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Rubio faces pressure after Parkland: “It’s not our job to tell you, Senator Rubio, how to protect us’

Florida senator over the weekend showed support for some legislation.
A banner that flew over Miami Beach.
A banner that flew over Miami Beach.
Published Feb. 19, 2018|Updated Feb. 19, 2018

WASHINGTON — He has been called out by grieving students and trolled in the air and on the ground. In return he's blasted the news media while trying to navigate one of the most polarizing issues in politics.

The Parkland tragedy has put Sen. Marco Rubio in the spotlight over comments he's made about gun laws and the significant financial support he's received from the NRA, more than $3 million in contributions to his campaigns or through outside groups.

Rubio has pushed back while also seeking a response to the tragedy, indicating Sunday he supports "red flag" legislation at a state level that aims to prevent violent people from obtaining guns. He's also talked of improving the background check process.

That came after Rubio stirred backlash for a speech on the Senate floor in which he expressed doubts about the effectiveness of new guns laws.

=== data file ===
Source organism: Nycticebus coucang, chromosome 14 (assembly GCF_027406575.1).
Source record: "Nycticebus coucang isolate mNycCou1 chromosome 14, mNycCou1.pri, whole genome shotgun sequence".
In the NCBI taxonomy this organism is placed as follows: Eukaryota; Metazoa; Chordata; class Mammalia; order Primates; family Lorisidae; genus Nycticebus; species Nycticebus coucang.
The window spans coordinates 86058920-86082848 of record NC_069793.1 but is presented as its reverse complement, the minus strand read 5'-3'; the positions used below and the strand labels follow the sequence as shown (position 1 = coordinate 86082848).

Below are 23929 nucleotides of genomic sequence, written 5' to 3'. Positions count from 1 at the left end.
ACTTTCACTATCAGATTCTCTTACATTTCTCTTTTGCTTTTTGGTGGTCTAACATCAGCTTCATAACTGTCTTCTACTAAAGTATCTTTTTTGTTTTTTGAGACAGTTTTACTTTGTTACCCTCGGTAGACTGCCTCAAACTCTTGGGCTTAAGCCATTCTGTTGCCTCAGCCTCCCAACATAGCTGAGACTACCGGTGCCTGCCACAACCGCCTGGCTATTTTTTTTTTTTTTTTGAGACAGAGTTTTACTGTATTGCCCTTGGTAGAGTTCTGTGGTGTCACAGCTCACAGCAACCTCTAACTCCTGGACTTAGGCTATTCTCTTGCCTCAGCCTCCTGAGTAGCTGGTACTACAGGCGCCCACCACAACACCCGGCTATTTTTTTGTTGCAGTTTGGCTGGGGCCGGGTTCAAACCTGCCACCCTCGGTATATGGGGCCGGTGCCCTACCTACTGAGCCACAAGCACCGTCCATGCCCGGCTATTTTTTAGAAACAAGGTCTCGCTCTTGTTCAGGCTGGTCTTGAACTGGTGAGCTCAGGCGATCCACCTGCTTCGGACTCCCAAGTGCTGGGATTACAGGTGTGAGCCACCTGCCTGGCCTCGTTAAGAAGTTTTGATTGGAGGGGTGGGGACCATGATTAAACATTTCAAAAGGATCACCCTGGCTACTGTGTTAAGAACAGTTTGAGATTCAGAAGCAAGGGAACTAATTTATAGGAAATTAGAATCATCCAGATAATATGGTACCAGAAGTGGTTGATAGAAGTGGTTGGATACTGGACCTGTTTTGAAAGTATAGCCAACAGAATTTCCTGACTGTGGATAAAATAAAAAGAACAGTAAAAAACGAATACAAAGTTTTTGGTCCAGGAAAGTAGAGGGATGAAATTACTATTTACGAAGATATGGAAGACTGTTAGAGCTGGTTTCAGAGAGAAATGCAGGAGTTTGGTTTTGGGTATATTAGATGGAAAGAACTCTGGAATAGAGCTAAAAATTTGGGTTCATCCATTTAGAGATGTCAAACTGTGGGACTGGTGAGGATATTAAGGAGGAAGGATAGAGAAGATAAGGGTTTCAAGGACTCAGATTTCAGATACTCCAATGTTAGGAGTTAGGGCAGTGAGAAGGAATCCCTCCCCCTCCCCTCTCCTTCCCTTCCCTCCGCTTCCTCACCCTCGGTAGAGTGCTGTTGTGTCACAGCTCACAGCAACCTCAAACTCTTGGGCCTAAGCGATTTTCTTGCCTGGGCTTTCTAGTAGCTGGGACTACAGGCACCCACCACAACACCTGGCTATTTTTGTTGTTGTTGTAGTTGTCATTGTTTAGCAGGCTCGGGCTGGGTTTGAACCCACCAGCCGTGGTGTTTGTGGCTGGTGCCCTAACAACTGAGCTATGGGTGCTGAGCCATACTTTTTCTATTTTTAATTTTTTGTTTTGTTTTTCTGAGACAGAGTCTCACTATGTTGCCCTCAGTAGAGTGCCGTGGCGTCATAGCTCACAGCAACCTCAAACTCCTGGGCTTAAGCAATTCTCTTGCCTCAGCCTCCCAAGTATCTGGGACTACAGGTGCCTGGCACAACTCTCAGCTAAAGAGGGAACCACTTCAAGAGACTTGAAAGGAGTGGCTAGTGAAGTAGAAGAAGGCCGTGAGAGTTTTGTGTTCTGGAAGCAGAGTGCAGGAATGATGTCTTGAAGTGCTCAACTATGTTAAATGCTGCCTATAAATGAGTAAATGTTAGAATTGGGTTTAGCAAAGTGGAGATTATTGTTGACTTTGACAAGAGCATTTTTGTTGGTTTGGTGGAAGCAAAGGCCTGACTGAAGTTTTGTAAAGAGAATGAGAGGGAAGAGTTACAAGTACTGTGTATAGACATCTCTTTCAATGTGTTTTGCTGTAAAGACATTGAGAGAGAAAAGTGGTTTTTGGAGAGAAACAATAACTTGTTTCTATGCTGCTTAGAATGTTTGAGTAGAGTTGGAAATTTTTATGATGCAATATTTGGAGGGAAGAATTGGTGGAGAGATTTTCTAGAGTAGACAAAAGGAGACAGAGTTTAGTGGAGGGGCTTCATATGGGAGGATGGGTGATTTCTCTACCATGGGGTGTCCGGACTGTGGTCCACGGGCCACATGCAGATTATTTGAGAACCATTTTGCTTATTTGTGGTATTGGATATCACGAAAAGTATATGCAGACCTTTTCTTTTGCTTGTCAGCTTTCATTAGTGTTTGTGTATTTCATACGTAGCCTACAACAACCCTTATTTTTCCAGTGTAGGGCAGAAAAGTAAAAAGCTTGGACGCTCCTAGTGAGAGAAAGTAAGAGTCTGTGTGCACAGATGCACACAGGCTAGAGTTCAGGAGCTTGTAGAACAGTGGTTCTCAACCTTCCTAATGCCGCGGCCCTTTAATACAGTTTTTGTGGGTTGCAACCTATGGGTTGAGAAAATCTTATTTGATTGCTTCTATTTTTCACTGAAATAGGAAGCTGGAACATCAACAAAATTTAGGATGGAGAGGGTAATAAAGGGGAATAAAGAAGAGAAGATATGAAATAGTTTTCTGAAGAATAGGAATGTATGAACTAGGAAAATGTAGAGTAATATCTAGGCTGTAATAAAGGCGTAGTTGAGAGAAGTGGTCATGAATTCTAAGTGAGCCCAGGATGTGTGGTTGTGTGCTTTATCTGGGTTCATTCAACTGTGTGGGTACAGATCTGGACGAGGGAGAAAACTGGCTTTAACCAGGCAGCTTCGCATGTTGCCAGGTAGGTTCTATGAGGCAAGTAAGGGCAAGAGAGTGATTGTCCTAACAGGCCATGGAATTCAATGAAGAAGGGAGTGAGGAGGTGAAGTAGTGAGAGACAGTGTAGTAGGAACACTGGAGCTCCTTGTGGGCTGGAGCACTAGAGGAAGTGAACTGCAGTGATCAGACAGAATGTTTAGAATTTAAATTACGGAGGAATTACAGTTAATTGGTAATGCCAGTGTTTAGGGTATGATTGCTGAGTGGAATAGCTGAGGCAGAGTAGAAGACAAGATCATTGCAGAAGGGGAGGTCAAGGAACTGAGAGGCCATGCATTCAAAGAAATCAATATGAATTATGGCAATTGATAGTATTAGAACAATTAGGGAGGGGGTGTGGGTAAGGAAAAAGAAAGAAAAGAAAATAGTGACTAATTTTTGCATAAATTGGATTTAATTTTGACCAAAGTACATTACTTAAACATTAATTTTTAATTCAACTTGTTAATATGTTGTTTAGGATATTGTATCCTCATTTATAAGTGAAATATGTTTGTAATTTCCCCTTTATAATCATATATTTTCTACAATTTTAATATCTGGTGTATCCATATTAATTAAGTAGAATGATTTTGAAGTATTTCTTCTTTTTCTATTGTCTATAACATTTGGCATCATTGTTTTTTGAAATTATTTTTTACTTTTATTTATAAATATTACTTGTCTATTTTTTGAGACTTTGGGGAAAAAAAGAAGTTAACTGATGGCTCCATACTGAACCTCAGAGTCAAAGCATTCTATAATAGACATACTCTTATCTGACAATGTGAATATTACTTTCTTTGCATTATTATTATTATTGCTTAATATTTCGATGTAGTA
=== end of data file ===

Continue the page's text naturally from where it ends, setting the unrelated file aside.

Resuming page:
"I'm trying to be clear and honest here, if someone's decided I'm going to commit this crime, they will find a way to get the gun to do it," Rubio said Thursday. "That doesn't mean you shouldn't have a law to make it harder; it just means understand, to be honest, it isn't going to stop this from happening."

Rubio went on Twitter to blast characterizations of his speech.

On Face of the Nation, Parkland student Cameron Kasky said it was Rubio's job to figure out what will work.

"It's not our job to tell you, Senator Rubio, how to protect us," Kasky said. "The fact that we even have to do this is appalling. Our job is to go to school, learn and not take a bullet. You need to figure this out. That's why you were unfortunately elected. Your job is to protect us and our blood is on your hands."

Rubio will appear on CNN's Wednesday town hall about the school massacre, where he'll surely be asked about support from the NRA and his A+ rating.

Meantime, critics intend to keep up the pressure.


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